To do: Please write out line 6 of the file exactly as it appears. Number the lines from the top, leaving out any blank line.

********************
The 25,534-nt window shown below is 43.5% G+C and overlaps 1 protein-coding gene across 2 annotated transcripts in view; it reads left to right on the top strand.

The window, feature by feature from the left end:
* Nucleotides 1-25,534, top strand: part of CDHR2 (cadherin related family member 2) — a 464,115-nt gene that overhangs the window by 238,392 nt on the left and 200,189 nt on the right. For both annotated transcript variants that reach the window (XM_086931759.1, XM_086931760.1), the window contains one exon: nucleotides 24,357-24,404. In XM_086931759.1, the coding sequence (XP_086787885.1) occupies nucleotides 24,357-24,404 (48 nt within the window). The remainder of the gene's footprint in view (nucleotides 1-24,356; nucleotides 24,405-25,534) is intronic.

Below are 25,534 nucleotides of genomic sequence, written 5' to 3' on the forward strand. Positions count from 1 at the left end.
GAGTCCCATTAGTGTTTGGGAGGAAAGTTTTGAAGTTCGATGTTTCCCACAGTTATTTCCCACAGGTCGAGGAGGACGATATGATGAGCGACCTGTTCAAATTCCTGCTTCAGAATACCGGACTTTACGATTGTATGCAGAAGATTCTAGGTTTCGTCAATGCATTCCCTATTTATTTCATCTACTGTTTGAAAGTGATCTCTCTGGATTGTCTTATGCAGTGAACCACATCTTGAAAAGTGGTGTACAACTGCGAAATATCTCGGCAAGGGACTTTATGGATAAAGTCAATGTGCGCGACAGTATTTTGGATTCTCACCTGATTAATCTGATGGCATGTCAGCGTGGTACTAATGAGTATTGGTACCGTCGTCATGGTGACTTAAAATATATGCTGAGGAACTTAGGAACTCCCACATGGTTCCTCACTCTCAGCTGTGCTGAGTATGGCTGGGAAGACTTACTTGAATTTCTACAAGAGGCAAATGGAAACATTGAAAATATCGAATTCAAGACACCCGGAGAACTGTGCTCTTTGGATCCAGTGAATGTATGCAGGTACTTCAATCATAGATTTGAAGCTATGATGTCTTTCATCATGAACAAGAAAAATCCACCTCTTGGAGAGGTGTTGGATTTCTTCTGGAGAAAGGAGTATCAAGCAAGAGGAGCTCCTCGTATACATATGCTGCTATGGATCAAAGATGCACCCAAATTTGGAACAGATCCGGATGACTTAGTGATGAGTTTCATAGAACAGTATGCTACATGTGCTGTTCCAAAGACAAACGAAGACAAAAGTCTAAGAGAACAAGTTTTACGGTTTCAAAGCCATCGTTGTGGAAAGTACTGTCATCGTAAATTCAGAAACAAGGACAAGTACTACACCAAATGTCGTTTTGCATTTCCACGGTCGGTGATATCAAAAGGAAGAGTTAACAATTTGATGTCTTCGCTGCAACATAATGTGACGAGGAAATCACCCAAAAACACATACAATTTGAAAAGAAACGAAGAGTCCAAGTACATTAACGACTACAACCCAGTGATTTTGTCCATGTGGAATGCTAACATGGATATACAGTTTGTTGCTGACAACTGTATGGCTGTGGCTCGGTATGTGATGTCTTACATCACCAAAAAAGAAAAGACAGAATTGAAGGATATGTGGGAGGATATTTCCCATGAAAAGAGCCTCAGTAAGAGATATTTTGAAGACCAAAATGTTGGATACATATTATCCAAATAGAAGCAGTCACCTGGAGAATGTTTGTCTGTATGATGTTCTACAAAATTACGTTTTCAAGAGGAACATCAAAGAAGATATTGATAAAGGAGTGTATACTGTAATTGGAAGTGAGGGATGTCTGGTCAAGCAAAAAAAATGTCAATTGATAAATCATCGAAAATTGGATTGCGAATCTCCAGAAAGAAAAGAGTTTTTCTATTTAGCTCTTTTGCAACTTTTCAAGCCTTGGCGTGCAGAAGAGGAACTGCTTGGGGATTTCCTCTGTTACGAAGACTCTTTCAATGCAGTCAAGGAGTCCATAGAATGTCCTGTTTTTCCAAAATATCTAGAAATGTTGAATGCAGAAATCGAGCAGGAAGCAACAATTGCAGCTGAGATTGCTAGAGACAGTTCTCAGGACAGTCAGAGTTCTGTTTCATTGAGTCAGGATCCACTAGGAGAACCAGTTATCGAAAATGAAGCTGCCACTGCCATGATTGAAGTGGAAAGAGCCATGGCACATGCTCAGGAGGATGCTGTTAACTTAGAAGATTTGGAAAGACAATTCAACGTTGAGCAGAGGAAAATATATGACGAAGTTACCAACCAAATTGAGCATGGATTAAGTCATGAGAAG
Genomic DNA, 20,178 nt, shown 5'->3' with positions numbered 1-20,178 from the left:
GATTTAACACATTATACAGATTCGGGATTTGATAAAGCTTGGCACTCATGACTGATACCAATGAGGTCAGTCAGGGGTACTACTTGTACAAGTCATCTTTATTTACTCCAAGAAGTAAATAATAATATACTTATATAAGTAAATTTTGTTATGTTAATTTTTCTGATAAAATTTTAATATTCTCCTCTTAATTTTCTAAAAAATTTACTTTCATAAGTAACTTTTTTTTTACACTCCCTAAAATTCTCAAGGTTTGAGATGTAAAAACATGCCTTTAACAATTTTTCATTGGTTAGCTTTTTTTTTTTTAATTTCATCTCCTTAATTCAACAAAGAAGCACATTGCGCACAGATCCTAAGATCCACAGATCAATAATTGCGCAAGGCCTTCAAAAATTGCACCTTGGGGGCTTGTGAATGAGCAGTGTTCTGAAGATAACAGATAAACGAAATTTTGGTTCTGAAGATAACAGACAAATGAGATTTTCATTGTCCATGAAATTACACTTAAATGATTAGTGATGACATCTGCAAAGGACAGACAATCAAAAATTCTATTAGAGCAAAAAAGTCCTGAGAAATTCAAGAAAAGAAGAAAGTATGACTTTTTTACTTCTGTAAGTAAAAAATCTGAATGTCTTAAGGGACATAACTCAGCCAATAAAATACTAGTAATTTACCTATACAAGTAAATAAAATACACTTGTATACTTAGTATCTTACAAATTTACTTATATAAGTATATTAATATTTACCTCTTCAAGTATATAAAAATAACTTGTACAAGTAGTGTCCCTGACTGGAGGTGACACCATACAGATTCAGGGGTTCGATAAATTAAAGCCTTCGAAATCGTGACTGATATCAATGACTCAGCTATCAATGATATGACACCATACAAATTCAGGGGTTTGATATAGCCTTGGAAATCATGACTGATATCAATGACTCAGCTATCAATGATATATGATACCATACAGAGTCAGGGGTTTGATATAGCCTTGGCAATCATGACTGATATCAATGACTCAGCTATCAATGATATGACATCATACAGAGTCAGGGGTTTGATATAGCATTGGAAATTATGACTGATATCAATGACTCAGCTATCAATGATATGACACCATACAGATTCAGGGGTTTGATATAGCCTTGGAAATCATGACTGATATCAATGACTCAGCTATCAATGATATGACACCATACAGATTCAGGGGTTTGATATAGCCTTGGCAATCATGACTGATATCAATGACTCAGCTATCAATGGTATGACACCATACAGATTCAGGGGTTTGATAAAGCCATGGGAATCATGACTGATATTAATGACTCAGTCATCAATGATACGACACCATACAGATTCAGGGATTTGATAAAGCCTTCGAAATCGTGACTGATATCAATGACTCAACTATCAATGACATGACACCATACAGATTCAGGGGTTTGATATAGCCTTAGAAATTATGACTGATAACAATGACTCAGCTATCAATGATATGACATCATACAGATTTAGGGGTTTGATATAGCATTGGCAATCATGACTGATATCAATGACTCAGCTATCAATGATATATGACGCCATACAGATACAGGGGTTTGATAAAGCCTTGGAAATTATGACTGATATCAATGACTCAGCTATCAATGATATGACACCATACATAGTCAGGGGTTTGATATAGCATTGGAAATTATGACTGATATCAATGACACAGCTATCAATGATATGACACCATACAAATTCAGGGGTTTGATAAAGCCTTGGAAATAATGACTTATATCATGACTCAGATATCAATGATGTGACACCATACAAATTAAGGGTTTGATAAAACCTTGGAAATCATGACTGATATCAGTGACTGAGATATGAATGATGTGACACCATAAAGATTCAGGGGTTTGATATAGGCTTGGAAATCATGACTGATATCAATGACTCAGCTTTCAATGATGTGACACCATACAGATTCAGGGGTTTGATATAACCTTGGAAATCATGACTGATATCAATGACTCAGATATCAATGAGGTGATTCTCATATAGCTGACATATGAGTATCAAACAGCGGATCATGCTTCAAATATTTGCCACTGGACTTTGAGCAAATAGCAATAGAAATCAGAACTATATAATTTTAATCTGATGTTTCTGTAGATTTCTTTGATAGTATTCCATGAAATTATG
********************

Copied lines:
Genomic DNA, 20,178 nt, shown 5'->3' with positions numbered 1-20,178 from the left: